Ver Angola


Renamo says Angola and Mozambique have common peacekeeping challenges

The Mozambican Renamo deputy, Ivone Soares, said this Tuesday in Luanda that Angola and Mozambique have common challenges in maintaining peace and ensuring that institutions are strong and respectful of the law and the Constitution.


According to the deputy of the Mozambican National Resistance (Renamo, the main opposition party in Mozambique), among the challenges common to both Portuguese-speaking countries are those of “maintaining peace”, because they have “a similar history”.

“We have the challenge of maintaining peace, the challenge of ensuring that institutions are strong, that institutions can be respectful of the dictates of the law and Constitutions of our countries,” she told journalists.

Speaking on the sidelines of the International Conference on Peace, Security and Development, where she was one of the speakers invited by the National Union for the Total Independence of Angola (UNITA), Ivone Soares also highlighted the multi-party system of the Angolan parliament.

For the writer and member of the Renamo National Council, Angola and Mozambique still face challenges in ensuring that “popular participation, in political terms”, is a reality for youth and women, as well as for “all those who have a say, especially minority groups, and also ensuring that they have representation in State institutions”.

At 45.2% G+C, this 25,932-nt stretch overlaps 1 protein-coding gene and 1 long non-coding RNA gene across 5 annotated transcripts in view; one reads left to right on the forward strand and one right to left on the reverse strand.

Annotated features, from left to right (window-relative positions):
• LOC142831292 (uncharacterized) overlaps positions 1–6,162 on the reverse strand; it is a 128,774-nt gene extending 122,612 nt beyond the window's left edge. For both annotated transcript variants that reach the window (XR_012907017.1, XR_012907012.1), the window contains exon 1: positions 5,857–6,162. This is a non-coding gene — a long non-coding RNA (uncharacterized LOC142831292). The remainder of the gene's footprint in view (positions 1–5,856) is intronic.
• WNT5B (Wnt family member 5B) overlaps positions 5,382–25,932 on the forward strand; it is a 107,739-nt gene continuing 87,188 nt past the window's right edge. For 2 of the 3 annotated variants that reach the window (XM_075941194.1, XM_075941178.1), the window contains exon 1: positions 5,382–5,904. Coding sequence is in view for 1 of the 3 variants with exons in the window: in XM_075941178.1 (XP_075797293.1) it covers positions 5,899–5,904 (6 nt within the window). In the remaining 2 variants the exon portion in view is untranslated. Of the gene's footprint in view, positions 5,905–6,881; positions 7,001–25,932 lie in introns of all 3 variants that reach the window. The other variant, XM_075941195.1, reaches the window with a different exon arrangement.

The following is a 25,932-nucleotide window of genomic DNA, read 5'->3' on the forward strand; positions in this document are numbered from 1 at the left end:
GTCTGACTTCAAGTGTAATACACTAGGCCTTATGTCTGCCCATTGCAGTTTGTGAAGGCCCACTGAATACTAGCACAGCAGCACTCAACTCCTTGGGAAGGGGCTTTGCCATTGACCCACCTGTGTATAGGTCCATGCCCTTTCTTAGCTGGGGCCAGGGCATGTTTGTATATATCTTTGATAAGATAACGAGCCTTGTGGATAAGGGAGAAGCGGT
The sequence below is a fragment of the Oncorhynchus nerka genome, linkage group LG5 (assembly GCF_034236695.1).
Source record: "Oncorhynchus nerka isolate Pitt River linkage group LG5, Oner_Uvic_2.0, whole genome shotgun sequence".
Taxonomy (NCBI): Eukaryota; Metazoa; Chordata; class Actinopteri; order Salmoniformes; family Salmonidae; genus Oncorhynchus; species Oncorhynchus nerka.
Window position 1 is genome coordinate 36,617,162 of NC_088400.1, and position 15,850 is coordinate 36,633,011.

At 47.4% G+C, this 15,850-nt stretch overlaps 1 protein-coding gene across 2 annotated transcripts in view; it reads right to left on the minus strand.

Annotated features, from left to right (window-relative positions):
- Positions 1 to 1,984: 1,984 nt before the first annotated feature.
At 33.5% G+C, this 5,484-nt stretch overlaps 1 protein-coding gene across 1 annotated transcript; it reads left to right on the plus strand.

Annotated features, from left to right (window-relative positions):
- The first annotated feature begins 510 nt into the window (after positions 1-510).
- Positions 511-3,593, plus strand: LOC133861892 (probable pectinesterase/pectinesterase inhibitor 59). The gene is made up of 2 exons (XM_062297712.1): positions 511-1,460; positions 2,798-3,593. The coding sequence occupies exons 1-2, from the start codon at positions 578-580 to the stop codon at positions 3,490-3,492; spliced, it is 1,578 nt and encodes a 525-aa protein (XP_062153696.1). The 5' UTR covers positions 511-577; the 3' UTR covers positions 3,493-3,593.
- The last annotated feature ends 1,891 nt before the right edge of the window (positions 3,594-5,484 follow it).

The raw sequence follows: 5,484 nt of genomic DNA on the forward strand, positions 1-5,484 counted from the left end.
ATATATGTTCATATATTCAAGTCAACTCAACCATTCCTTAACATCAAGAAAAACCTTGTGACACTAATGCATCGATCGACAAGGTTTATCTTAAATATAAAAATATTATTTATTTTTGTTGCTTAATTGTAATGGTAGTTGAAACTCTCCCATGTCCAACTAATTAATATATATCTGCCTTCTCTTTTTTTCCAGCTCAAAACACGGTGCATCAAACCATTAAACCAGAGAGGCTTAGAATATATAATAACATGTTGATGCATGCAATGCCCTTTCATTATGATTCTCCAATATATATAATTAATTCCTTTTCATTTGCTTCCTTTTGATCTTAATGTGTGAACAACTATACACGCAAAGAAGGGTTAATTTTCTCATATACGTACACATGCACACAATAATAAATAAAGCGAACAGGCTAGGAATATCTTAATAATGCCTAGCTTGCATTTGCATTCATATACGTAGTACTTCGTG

The guest from Renamo, who at this conference addressed “The role of civil society, youth and women in countries in the process of consolidating democracy”, highlighted the “interesting” peace process in Angola and the creation of the multi-party parliament.

“I think it is an interesting process, because you have a multi-party parliament where Angolans have the possibility of expressing their concerns, presenting views on various aspects of governance”, she highlighted.

The conference, held as part of the celebrations of the 42nd anniversary of the International Day of Peace, addressed the role of parliament in consolidating democracy and political accountability, the church's social doctrine for sustainable development, the role of political actors in ensuring peace, stability and development, among other topics.

Members of the leadership of UNITA, the United Patriotic Front, the diplomatic corps accredited in Angola, civil society, representatives of ministerial departments and religious authorities participated in the conference, which featured Angolan and foreign speakers.


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